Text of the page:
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Posted 14 November 2012 - 07:20 AM

Very surprised on the basis of a meal there last summer, I thought it was overrated at 2*. At the time I said: "Not all that original (I had seen many of the ideas/techniques before), a few good courses but generally gimmicky, I disliked the room and service (sommelier apart) wasn't good (partly due to the awkward room)."

#8 FDE

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Posted 07 September 2014 - 04:20 PM

This thread deserves an update since Chef Enrico’s cuisine has evolved significantly over the last few years.  My recent visit there was much more enjoyable than my first visit six years ago; more sophisticated meal and significant improved service, very friendly with detailed explanations for each course.   Here are some highlights:

 

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Meringue coated with cocoa and parmesan. Puffy taco with avocado and sesame.

 

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A unique looking soup crisp dusted with seaweed powder underneath.

Very simple course, but I have never had such an intense bok choi flavour in my mouth before!

Slices of rapa salted in miso, then simply served with drops of olive oil and lemon juice. 

 

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Beautifully presented here was Chef Enrico's version of "Piedmonte omelette", a green sponge cake made of chard with tuna pâté on top.

 

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Another eye-pleasing course was his take on a typical Rome artichoke dish where he sous-vide the artichoke and deep fried the skin and the interesting component revealed itself after I destroyed the neatly stacked structure - bone marrow of rabbit!

 

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His signature course! A huge bouquet contained 41 vegetables, herbs, and flowers all from his garden, to be eaten with a pair of tweezers.  It took me a very long time to finish this course since I tried to taste each item one by one.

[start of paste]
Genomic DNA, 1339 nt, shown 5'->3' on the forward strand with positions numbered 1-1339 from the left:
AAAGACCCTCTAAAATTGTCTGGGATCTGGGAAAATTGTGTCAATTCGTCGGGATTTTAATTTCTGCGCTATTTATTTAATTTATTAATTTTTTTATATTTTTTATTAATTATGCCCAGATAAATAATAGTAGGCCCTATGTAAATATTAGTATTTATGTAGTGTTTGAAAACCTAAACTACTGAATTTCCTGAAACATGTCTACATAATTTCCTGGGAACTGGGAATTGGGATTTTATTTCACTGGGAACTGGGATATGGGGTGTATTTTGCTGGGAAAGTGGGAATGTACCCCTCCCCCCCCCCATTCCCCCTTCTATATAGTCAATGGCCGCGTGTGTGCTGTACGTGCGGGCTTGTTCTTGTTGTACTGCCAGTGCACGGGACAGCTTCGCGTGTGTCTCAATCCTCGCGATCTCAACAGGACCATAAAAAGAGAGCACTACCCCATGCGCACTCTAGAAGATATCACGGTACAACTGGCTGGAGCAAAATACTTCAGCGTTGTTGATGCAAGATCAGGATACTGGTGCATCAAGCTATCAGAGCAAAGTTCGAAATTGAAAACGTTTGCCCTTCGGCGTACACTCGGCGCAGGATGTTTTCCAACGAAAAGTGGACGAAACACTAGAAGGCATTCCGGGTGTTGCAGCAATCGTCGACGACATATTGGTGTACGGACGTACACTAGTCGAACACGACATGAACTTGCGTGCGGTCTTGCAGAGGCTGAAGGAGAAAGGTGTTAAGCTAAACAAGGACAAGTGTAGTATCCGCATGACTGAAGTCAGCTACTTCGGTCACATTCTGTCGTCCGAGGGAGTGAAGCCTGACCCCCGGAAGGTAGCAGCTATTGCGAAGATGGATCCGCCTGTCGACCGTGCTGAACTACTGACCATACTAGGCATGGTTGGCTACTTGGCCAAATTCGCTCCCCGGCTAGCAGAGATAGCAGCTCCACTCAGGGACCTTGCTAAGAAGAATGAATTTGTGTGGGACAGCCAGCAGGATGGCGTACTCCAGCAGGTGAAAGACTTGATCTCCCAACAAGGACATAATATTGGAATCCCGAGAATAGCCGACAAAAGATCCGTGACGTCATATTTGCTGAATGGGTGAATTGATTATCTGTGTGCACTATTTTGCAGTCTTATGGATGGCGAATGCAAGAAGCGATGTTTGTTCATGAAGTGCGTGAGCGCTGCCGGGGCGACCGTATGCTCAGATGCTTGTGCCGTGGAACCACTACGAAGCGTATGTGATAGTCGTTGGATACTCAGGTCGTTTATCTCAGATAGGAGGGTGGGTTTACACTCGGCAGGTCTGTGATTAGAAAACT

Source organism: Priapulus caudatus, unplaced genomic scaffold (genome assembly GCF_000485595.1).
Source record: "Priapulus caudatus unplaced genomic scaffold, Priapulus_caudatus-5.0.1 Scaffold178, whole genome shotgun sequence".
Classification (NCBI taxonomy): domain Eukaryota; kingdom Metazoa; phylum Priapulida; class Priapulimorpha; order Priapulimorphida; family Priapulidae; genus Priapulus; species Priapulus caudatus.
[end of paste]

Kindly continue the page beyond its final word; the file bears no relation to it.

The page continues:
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On top of a colourful painting was a pair of raw scallops.  Contrary to what appeared a strong sauce, the cheese was very mild, balanced well with the fruitiness from the umeboshi and without overshadowing the freshness of the scallop!  The best part was the toasted sesame, dried seaweed, and a touch of wasabi hidden on the other side of the scallop. Clever!

Another signature dish of Chef Enrico serving in Venetian glassware that was made just for this course to resemble a potato.  Creamy potato velouté with egg crowded and topped by a very generous amount of white truffle!

 

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Roasted lamb with fennel, lamb jus, and a creamy lamb milk sauce at the bottom.

 

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Last course, a very innovative dessert using Fruits and Vegetables of the season!  Sounded weird to incorporate vegetables but it worked exceptionally well with a great mix of textures while offering a hint of freshness and chestnut sweetness.  This was a light but very satisfying dish to end a long meal.

 

I definitely will make another revisit next time when I am back in Alba.

 

Full meal HERE.